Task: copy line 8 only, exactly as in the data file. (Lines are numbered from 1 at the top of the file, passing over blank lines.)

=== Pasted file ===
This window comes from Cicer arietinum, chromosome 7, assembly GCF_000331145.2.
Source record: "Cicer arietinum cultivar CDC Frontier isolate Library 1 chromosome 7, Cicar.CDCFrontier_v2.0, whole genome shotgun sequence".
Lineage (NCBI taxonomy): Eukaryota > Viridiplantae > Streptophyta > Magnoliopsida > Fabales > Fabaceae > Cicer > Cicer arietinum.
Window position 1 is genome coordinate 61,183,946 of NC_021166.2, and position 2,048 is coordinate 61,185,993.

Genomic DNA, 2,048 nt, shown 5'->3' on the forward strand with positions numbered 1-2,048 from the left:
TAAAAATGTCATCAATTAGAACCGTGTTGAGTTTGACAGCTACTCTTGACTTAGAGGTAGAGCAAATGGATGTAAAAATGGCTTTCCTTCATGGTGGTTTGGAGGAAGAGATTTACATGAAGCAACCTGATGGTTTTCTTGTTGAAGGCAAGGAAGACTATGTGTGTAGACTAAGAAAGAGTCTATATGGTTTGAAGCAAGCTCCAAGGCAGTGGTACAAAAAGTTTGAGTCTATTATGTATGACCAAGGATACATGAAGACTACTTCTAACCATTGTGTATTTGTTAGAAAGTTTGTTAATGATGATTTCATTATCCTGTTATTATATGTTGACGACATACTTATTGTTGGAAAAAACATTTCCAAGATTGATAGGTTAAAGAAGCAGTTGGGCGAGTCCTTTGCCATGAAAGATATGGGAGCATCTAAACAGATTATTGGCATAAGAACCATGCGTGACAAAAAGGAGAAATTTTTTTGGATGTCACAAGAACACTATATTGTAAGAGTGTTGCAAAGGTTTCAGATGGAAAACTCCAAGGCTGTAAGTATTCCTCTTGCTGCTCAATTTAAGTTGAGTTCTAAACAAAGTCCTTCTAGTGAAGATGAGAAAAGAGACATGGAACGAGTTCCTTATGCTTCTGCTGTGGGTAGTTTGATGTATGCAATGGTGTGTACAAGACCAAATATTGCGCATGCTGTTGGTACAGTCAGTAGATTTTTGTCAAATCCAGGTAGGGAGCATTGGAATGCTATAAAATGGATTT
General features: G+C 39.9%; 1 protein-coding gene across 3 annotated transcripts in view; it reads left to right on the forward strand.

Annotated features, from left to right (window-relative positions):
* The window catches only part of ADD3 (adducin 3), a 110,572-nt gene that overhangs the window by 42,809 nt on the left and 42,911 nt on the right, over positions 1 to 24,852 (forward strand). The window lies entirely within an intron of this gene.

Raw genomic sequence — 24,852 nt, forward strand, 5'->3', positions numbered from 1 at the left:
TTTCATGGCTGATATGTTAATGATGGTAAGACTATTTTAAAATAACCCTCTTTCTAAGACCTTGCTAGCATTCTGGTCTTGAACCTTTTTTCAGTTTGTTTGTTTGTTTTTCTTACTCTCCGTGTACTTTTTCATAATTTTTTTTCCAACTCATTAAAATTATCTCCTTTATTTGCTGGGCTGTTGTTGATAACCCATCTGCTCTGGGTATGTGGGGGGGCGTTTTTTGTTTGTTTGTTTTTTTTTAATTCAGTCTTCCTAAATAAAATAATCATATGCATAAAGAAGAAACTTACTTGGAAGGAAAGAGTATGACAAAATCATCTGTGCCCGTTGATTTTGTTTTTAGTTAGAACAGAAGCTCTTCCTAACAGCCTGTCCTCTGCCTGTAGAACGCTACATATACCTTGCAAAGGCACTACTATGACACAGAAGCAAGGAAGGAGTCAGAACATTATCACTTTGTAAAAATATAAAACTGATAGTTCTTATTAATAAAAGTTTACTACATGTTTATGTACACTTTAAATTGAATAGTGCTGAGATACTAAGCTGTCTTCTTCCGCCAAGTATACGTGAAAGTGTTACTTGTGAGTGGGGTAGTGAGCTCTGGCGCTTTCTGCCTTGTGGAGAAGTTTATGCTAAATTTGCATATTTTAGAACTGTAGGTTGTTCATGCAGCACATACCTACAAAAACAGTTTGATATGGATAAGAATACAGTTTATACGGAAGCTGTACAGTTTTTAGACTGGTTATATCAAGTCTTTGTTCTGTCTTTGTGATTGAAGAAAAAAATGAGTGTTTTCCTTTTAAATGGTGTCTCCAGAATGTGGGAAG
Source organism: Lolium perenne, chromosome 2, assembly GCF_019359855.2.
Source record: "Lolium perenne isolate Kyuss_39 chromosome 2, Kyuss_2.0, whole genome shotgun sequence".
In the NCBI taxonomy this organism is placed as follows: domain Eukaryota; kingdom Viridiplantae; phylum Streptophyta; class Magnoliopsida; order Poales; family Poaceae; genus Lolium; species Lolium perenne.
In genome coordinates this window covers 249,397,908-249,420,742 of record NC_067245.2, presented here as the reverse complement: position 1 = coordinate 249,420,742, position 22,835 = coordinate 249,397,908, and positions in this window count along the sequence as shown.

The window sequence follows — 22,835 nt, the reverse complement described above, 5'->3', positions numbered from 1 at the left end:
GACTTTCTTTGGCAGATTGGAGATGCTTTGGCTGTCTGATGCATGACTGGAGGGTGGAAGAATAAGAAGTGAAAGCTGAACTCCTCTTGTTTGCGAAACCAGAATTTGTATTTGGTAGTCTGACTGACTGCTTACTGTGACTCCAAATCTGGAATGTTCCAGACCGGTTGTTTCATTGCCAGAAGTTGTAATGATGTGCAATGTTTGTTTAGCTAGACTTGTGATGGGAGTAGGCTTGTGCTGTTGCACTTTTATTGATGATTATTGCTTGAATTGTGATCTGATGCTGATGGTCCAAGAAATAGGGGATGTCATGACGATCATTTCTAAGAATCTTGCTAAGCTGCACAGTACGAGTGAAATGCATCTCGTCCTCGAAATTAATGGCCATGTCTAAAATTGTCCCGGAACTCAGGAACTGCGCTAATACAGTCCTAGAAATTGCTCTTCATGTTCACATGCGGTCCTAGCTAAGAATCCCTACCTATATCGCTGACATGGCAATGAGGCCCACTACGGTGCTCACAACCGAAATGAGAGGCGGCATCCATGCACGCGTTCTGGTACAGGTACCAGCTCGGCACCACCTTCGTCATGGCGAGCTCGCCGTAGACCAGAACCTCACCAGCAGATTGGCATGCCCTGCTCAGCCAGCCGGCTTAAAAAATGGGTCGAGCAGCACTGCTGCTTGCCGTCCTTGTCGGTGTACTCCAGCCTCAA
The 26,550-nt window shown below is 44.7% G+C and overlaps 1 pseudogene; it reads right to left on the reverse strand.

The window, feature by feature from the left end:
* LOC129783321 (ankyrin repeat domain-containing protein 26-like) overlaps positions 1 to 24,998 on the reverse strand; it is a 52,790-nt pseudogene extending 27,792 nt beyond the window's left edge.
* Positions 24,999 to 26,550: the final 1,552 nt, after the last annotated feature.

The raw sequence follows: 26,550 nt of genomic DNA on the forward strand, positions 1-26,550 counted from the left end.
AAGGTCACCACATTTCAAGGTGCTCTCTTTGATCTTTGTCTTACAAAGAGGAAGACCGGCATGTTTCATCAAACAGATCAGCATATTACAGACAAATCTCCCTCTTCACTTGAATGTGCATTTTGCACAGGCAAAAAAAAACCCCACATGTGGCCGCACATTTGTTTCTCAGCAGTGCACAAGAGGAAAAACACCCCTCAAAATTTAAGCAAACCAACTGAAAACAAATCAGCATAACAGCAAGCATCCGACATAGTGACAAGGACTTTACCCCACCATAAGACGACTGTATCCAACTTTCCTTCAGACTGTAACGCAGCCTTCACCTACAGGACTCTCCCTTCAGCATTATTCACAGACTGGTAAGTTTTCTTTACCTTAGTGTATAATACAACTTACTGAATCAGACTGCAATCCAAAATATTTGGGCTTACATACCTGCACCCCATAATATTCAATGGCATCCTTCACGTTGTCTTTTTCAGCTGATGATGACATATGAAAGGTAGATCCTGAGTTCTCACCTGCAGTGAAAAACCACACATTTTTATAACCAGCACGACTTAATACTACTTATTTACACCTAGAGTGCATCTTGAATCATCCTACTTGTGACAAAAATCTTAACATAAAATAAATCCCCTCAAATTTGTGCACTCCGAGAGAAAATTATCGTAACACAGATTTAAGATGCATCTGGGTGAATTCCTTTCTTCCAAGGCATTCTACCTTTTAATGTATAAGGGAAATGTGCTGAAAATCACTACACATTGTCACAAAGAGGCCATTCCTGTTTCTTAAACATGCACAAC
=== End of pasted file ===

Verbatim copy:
Annotated features, from left to right (window-relative positions):